Driven by pressure in a high-paced contemporary society, 38 percent of Chinese adults suffer from insomnia, according to a survey.
Media, IT and medical professionals are the most likely to sleep little, says Luo Xiaolin, an expert from a brain hospital in Hunan province, south China. In 2013, the hospital treated more than 5000 patients for insomnia while the number jumped to nearly 9000 in 2014.
Some 38 percent of Chinese adults suffer from insomnia, according to a survey by the Chinese Sleep Research Society. Sufferers may find it hard to fall asleep, but easy to wake up. They do not sleep well in terms of either quality or duration.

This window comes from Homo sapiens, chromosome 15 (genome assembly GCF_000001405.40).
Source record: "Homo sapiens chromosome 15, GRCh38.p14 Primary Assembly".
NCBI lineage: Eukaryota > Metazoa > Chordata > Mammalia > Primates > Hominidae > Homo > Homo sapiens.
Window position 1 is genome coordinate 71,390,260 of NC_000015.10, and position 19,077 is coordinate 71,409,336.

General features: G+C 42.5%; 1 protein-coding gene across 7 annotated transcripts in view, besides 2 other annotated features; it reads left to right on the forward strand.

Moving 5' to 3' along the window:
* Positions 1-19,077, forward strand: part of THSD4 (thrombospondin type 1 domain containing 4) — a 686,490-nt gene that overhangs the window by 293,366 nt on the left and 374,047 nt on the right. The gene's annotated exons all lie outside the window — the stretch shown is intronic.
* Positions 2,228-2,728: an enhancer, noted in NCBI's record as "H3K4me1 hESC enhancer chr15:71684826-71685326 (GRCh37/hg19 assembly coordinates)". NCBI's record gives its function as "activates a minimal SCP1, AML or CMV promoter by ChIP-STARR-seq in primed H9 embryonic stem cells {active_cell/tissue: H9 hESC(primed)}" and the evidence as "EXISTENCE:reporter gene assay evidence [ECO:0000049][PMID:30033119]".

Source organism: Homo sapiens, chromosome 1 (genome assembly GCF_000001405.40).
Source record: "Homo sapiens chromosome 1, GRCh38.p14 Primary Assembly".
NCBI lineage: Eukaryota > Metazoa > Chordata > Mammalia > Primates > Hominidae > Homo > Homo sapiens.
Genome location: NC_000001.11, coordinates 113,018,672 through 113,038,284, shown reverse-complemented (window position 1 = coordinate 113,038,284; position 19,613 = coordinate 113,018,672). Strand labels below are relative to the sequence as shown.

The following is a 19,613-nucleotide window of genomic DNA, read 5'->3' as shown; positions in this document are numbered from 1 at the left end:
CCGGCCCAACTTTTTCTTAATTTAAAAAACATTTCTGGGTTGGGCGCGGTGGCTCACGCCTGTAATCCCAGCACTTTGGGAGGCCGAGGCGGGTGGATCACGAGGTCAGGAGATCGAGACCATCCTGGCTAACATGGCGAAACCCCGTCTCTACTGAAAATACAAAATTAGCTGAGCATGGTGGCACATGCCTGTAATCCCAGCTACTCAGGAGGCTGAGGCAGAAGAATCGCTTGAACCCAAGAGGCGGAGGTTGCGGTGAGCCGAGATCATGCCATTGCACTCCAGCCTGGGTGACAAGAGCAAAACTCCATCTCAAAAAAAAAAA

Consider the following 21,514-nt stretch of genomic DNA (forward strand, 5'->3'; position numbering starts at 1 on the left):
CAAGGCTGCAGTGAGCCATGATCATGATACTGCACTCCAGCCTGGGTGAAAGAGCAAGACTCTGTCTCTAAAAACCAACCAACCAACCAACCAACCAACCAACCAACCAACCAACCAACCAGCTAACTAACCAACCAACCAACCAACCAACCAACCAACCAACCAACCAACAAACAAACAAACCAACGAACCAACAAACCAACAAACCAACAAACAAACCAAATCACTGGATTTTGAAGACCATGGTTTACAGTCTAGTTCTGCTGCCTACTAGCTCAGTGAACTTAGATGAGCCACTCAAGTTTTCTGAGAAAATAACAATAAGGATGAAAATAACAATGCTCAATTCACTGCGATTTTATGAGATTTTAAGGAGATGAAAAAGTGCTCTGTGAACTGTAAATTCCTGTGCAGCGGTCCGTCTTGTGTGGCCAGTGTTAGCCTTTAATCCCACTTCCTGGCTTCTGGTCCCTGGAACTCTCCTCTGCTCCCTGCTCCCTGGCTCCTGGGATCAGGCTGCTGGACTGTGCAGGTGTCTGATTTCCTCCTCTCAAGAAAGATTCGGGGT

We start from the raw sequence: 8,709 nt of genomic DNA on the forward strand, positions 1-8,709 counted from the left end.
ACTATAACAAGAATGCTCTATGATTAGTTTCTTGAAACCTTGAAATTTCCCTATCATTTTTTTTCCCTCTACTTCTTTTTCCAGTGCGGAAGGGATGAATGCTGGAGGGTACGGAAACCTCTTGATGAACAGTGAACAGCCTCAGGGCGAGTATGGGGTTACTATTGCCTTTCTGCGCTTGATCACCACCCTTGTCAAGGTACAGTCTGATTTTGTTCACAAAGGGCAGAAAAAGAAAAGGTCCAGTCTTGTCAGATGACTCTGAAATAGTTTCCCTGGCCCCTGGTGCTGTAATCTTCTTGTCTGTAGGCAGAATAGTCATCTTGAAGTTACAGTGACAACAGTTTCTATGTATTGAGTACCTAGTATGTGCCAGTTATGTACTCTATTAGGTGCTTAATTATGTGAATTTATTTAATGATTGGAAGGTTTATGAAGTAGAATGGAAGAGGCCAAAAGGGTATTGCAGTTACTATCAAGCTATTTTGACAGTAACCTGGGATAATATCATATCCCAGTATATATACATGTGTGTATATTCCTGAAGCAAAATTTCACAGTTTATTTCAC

Data shows that psychological pressure (46 percent) is the No. 1 cause of insomnia, followed by primary insomnia (23 percent), delayed sleep phase syndrome (DSPS, 7 percent) and sleep apnea (6 percent).
Chronic patients are advised to seek professional help from sleep treatment centers rather than blindly fighting the symptoms with insomnia medicine. Otherwise, insomnia sufferers can become reliant upon these medicines, according to sleep doctor Ma Jing.
"Our country is short of sleep doctors. We can consider opening up complete sleep courses at medical colleges to fasten the pace of training professionals," Ma added.